Villa were getting forward far more often than us in the first half-hour and had a passable penalty shout on 15 minutes. The replay shows that Agbonlahor and John Obi are both pulling each others’ shirts and muscling each other off the ball before Agbonlahor falls to the ground. Since referees are now being taught to watch body-language and not to give penalties if the ‘victim’ twists on falling (as that indicates a conscious intention to simulate) Webb was right not to give it. But, surely, he should have booked Agbonlahor for diving?
Howard Webb used to be a good ref but I thought he had another poor game today. Villa set out to rough us up but John Obi, Deco, Lamps, JT, Alex, and Florence gave them something back with interest. Result? Deco, John Obi and JT are all booked, while Carew, Agbonlahor and Milner get off scot-free.
Note on Deco. He really has turned into a proper Premier League player. Last season he was too easily bullied out of the game. Now he has turned ‘bully’ himself and is almost as good as Ballack at menacing the opposition! Well done that man!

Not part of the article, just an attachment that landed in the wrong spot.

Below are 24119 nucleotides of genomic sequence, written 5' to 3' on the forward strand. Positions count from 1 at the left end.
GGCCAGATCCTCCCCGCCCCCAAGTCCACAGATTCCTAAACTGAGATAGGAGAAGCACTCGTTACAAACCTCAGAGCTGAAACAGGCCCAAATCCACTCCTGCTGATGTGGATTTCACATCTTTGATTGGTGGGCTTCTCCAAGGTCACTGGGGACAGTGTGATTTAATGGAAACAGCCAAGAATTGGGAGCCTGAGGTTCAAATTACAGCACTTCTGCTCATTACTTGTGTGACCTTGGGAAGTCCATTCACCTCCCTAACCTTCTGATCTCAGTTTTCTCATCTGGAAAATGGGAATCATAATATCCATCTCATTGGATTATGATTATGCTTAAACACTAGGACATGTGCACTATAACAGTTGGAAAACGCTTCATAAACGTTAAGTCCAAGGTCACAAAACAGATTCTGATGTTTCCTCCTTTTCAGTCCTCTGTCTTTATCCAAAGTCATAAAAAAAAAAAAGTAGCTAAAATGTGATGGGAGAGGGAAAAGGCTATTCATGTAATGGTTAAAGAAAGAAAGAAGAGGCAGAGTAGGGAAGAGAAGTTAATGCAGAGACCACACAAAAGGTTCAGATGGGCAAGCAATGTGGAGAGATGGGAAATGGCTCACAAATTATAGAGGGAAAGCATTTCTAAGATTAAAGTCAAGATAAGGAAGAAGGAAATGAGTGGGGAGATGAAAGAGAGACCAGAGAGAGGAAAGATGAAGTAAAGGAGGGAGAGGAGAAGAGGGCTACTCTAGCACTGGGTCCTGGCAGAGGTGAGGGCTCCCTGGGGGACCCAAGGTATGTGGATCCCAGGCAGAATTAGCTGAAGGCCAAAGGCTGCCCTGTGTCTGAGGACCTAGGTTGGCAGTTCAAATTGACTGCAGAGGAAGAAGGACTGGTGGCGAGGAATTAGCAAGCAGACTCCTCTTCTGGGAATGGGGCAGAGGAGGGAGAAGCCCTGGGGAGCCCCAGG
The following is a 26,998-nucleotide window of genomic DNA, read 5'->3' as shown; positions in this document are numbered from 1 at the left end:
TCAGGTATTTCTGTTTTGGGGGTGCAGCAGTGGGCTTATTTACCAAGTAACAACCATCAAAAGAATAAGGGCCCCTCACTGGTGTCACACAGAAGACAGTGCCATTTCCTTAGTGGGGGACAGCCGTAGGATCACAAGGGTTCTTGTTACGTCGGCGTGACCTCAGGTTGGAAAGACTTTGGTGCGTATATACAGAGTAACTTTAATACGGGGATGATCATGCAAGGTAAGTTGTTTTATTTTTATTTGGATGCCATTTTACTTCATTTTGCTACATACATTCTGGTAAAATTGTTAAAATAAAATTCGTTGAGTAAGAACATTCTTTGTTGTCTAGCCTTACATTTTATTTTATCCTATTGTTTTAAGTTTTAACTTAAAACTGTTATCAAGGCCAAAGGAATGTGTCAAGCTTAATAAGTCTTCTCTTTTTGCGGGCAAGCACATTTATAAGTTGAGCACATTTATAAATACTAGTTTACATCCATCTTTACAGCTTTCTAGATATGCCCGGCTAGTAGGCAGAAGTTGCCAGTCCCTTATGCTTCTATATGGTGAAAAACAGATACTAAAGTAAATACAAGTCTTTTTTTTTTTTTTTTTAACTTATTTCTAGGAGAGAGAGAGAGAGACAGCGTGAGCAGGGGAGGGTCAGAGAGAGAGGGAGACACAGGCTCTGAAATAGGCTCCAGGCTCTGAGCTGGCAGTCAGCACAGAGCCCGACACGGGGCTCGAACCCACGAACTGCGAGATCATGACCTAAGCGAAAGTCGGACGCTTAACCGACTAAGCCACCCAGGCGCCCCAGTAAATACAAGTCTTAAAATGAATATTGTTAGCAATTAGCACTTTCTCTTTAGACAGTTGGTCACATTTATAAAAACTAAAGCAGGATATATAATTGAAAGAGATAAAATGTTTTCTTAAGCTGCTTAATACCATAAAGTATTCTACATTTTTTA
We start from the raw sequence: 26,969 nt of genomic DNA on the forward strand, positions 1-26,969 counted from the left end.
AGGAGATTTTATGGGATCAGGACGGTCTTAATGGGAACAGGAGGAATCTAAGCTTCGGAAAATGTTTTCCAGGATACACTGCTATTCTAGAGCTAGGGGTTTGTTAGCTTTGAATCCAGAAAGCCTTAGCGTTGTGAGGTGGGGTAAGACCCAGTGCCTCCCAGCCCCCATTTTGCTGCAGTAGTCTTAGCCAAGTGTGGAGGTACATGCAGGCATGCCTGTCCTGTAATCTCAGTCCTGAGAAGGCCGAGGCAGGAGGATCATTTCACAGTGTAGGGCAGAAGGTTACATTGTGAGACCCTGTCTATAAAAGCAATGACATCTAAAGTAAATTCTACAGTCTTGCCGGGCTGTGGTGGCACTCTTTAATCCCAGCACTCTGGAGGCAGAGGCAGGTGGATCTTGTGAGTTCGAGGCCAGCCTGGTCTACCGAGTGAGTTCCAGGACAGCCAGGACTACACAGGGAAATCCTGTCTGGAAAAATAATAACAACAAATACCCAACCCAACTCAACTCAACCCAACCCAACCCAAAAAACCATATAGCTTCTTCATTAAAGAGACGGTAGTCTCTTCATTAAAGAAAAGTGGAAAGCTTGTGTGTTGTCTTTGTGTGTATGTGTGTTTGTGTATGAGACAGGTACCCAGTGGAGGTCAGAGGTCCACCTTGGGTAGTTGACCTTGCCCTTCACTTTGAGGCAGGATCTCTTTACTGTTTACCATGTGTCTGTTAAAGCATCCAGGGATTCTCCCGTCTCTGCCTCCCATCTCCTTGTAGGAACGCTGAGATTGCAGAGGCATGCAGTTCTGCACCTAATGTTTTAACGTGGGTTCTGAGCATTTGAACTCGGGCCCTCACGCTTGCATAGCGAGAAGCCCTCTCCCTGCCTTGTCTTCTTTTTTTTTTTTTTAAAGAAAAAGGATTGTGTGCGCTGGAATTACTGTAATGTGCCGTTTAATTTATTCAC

For neutrals the game will have been a bore. It really was like the 1943 tank battle of Kursk out there in the midfield, with our big guns matching theirs all the way. And a stalemate is the result.
I am seriously impressed by Alex and JT so far. They seem be blocking everything Carew (a very difficult, powerful, cunning opponent) and Agbonlahor (ditto) send over today.
In the final 15 minutes of the first half we start to look dangerous as the sleeping beast – Drogba – starts to wake up. He almost scores on 34 minutes but is blocked by Dunne, and then he sets up Joe Cole on 38, whose tricky shot is saved by Friedel.
The first half ends with Agbonlahor whingeing on to Howard Webb all the way back to the dressing room. Someone really needs to give him his dummy back.
The game – second half
The first 15 minutes looks similar to the first half: Villa largely in control, with our midfield struggling to impose their game. On 47 Carew’s header from Downing’s cross goes just wide.